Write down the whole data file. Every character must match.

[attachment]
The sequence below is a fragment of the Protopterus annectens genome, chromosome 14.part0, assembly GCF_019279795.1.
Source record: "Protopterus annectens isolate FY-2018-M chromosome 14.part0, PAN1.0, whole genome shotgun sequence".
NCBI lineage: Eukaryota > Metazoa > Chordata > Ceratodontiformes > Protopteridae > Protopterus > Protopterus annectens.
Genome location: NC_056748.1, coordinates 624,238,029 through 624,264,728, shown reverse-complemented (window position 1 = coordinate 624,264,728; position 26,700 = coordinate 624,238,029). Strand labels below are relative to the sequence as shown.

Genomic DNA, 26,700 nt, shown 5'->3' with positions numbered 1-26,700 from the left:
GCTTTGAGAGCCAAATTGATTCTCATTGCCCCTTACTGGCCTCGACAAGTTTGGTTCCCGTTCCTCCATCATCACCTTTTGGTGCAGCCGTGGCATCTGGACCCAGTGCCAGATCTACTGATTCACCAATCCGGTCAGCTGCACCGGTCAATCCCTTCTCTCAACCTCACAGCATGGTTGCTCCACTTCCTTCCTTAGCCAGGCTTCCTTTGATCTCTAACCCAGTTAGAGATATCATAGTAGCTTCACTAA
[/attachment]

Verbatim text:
The sequence below is a fragment of the Protopterus annectens genome, chromosome 14.part0, assembly GCF_019279795.1.
Source record: "Protopterus annectens isolate FY-2018-M chromosome 14.part0, PAN1.0, whole genome shotgun sequence".
NCBI lineage: Eukaryota > Metazoa > Chordata > Ceratodontiformes > Protopteridae > Protopterus > Protopterus annectens.
Genome location: NC_056748.1, coordinates 624,238,029 through 624,264,728, shown reverse-complemented (window position 1 = coordinate 624,264,728; position 26,700 = coordinate 624,238,029). Strand labels below are relative to the sequence as shown.

Genomic DNA, 26,700 nt, shown 5'->3' with positions numbered 1-26,700 from the left:
GCTTTGAGAGCCAAATTGATTCTCATTGCCCCTTACTGGCCTCGACAAGTTTGGTTCCCGTTCCTCCATCATCACCTTTTGGTGCAGCCGTGGCATCTGGACCCAGTGCCAGATCTACTGATTCACCAATCCGGTCAGCTGCACCGGTCAATCCCTTCTCTCAACCTCACAGCATGGTTGCTCCACTTCCTTCCTTAGCCAGGCTTCCTTTGATCTCTAACCCAGTTAGAGATATCATAGTAGCTTCACTAA